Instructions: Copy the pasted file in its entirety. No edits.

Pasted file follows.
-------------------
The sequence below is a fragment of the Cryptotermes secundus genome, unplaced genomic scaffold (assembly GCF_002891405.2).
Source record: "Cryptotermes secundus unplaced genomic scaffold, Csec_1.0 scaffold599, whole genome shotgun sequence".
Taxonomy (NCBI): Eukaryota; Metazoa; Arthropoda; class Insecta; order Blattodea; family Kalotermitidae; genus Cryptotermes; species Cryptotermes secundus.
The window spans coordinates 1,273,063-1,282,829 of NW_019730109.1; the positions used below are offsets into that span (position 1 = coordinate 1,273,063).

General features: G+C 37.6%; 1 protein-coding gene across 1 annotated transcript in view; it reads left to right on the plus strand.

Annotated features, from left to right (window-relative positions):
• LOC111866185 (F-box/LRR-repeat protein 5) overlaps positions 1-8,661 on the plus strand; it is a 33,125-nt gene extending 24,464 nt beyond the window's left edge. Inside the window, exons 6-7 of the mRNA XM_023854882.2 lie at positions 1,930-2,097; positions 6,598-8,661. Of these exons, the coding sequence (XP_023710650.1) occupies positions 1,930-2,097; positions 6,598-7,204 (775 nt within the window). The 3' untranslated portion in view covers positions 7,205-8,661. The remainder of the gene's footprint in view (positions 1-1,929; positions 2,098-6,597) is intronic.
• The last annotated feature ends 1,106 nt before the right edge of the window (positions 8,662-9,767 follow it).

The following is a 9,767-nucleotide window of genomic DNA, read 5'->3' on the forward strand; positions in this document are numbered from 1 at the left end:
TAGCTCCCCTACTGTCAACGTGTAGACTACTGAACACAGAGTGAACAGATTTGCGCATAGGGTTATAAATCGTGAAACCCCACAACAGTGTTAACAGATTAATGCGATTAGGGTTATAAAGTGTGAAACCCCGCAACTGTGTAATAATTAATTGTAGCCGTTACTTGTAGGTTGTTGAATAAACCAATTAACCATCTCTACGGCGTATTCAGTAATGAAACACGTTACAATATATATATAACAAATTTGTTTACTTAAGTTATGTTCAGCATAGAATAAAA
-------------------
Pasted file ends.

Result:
The sequence below is a fragment of the Cryptotermes secundus genome, unplaced genomic scaffold (assembly GCF_002891405.2).
Source record: "Cryptotermes secundus unplaced genomic scaffold, Csec_1.0 scaffold599, whole genome shotgun sequence".
Taxonomy (NCBI): Eukaryota; Metazoa; Arthropoda; class Insecta; order Blattodea; family Kalotermitidae; genus Cryptotermes; species Cryptotermes secundus.
The window spans coordinates 1,273,063-1,282,829 of NW_019730109.1; the positions used below are offsets into that span (position 1 = coordinate 1,273,063).

General features: G+C 37.6%; 1 protein-coding gene across 1 annotated transcript in view; it reads left to right on the plus strand.

Annotated features, from left to right (window-relative positions):
• LOC111866185 (F-box/LRR-repeat protein 5) overlaps positions 1-8,661 on the plus strand; it is a 33,125-nt gene extending 24,464 nt beyond the window's left edge. Inside the window, exons 6-7 of the mRNA XM_023854882.2 lie at positions 1,930-2,097; positions 6,598-8,661. Of these exons, the coding sequence (XP_023710650.1) occupies positions 1,930-2,097; positions 6,598-7,204 (775 nt within the window). The 3' untranslated portion in view covers positions 7,205-8,661. The remainder of the gene's footprint in view (positions 1-1,929; positions 2,098-6,597) is intronic.
• The last annotated feature ends 1,106 nt before the right edge of the window (positions 8,662-9,767 follow it).

The following is a 9,767-nucleotide window of genomic DNA, read 5'->3' on the forward strand; positions in this document are numbered from 1 at the left end:
TAGCTCCCCTACTGTCAACGTGTAGACTACTGAACACAGAGTGAACAGATTTGCGCATAGGGTTATAAATCGTGAAACCCCACAACAGTGTTAACAGATTAATGCGATTAGGGTTATAAAGTGTGAAACCCCGCAACTGTGTAATAATTAATTGTAGCCGTTACTTGTAGGTTGTTGAATAAACCAATTAACCATCTCTACGGCGTATTCAGTAATGAAACACGTTACAATATATATATAACAAATTTGTTTACTTAAGTTATGTTCAGCATAGAATAAAA